Life hasn’t been easy for the children of Durban Deep Primary School on the West Rand of Johannesburg. With schooling in full swing nationwide, just over 1100 children were left to their own devices for nearly five weeks when parents became so desperate that they shut down the school.
Worms in water
This after a number of pupils were hospitalised with diarrhoea after drinking what’s believed to have been contaminated water from tanks. They claim to have found worms in the water.
The whole area of Durban Deep has been without water or electricity since 2012 leaving residents to rely solely on water tanks.
Klebogile Mogwera is part of the Student Governing Board of Durban Deep Primary School and explains that the children have been roaming the streets since the school closure.
“Some of the children travel to Roodepoort to ask people on the street for money so that they can buy something to eat. It’s not right, the children are all over – if you go into the community you will see them everywhere, dirty and playing in the streets.”
Crime rife in lawless Durban Deep
Durban Deep is completely plagued by warring illegal miners and gangsters with only remnants of its former self remaining. Community members have become so desperate by the no-shows of authority that they turn to Durban Deep based animal hospital and welfare organisation, Community Led Animal Welfare (CLAW).
Mogwera explains that without the school open, a lot of the children have sought refuge at the welfare organisation.
“During the school closure, the children traveled to CLAW every day for food because normally the children eat breakfast and lunch at the school. They depend on the school because there is no food at home; the parents are not working so every day they go to CLAW.”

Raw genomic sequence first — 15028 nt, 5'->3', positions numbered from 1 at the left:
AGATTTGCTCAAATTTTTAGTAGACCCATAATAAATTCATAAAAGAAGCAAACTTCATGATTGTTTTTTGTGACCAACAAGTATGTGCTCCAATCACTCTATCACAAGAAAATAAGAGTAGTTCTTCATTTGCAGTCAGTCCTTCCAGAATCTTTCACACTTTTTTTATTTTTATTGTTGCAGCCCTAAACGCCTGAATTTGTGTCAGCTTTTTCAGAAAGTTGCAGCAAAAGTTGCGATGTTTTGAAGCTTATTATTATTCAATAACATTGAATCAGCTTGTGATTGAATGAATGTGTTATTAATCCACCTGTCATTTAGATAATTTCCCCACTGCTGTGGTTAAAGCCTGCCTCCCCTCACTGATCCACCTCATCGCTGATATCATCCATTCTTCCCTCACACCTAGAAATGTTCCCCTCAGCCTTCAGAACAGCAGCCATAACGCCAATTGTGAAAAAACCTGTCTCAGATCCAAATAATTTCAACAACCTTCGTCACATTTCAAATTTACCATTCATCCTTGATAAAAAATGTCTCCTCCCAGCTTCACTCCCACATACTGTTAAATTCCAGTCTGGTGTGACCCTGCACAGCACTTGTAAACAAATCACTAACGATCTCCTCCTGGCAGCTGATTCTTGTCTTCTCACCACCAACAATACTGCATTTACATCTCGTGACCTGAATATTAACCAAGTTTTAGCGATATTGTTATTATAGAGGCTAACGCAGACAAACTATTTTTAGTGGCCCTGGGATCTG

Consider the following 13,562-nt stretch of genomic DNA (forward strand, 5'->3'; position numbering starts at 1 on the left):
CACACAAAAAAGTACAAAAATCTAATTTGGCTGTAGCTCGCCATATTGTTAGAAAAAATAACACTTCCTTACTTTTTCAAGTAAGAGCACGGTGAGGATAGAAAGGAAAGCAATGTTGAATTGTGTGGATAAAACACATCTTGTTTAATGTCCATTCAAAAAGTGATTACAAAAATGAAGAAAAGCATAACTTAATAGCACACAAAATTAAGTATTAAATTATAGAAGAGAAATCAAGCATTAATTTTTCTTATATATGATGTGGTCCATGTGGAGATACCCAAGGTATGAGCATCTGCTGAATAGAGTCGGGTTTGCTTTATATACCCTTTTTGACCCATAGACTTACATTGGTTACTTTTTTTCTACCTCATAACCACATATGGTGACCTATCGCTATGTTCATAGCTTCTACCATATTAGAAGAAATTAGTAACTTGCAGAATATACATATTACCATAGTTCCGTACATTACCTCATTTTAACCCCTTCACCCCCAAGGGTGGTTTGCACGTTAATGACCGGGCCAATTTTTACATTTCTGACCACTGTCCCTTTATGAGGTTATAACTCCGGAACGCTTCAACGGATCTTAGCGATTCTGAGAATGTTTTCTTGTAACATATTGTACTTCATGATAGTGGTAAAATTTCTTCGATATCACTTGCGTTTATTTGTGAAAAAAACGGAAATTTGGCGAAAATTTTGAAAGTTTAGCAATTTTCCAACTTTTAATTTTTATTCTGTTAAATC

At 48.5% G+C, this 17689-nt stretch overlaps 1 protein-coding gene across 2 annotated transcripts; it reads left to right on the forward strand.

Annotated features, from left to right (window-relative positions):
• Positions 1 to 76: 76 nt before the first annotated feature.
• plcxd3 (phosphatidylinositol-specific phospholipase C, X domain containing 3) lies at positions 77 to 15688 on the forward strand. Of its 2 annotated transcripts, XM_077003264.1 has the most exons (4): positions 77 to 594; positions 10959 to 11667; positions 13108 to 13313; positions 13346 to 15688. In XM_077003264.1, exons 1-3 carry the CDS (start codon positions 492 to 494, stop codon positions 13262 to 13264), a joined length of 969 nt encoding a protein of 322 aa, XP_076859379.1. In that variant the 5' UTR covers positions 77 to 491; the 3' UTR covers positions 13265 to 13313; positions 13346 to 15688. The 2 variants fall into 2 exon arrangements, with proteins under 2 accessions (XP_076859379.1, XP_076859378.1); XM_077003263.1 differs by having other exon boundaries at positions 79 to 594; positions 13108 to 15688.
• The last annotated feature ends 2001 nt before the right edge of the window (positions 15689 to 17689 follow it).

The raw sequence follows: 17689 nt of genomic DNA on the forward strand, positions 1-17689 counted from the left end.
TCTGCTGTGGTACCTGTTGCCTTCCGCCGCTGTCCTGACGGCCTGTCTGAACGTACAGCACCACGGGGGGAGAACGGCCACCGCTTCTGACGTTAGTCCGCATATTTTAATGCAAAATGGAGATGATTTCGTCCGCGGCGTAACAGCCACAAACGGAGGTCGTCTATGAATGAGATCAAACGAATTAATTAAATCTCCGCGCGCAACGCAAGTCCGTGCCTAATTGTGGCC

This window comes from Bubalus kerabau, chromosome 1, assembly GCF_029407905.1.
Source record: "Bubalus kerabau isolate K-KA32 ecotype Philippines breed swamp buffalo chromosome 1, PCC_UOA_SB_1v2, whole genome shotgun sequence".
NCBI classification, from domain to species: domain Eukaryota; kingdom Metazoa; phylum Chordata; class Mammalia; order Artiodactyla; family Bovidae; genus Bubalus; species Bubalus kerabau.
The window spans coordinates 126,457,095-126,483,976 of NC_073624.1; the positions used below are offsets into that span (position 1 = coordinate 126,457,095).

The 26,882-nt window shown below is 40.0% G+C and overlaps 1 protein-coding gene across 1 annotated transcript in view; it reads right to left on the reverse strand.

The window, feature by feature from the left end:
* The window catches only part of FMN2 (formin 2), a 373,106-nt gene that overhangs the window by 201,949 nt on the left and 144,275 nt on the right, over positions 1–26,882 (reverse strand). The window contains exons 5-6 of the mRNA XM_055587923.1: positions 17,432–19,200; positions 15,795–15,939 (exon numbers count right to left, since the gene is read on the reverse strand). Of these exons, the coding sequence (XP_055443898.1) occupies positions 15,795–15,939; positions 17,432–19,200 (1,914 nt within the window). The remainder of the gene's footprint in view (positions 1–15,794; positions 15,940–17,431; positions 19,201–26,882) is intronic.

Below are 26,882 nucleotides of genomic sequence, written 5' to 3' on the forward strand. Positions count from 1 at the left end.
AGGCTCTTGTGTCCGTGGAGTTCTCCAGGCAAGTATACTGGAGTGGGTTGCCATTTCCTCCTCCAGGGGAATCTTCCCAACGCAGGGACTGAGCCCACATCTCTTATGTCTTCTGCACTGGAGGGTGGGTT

On Sundays, CLAW runs a programme aimed specifically at the children of Durban Deep who bear the brunt of witnessing extreme violence which often includes the illegal crime of dogfighting.
Thieves target animal hospital for solar panels
Two weeks ago tragedy struck as CLAW was hit by 12 armed men who stole their solar panels, a precious resource.
The welfare organisation relies solely on public funding and this theft is a serious setback for the essential work they conduct, servicing nearly 39 areas in outreach programmes aimed at educating communities and assisting with primary vet care.
Cora Bailey, founder of CLAW explains that despite their best efforts to track the suspects’ nothing concrete came from it.
“For us, the implications of having no power are pretty dire. First of all the water is pumped into our taps through the solar pump and having no running water to scrub when you are conducting surgery is really hard.”
This is the fourth time their panels have been stolen creating a very difficult situation for the CLAW staff.
“Having no refrigeration for our medication is a problem, because a lot of the drugs we use need to be refrigerated and of course having no light during surgery it means the vet needs to operate using a miner’s lamp which is not ideal. Also, we have things like clippers when we have to put in a drip and clippers run on electricity. All in all, it’s pretty horrific not having power.”
“The next solar panels we get will literally need to be caged in as we’ve pretty much tried all sorts of prevention techniques – but when you have determined thieves it’s very difficult. At the moment we have been given a gas freezer which is for storing dead animals but obviously, we need the rest of our power.”
Fast forward a month of no schooling and the mood was jubilant amongst parents at Durban Deep Primary School on Friday as Johannesburg Water installed a new water meter.
Jacob Gaven, an operator, and plumber for Joburg Water was on site and explains that his crew works specifically by providing water and could not clarify when the toilets will be up and running:
“We (JHB Water) have the different departments, another team is working with the sewer and we work with the water. When we are finished these kids will have clean water. They must have clean water because they must not get sick.”
Promise of a generator for school
A clearly relieved Mogwera says that they are still waiting for a generator promised by the Departement of Education until then the school will be without electricity.
”I am happy; they are starting to listen to us at last. The parents have fought a long and hard journey for access to this precious resource of water for their children.”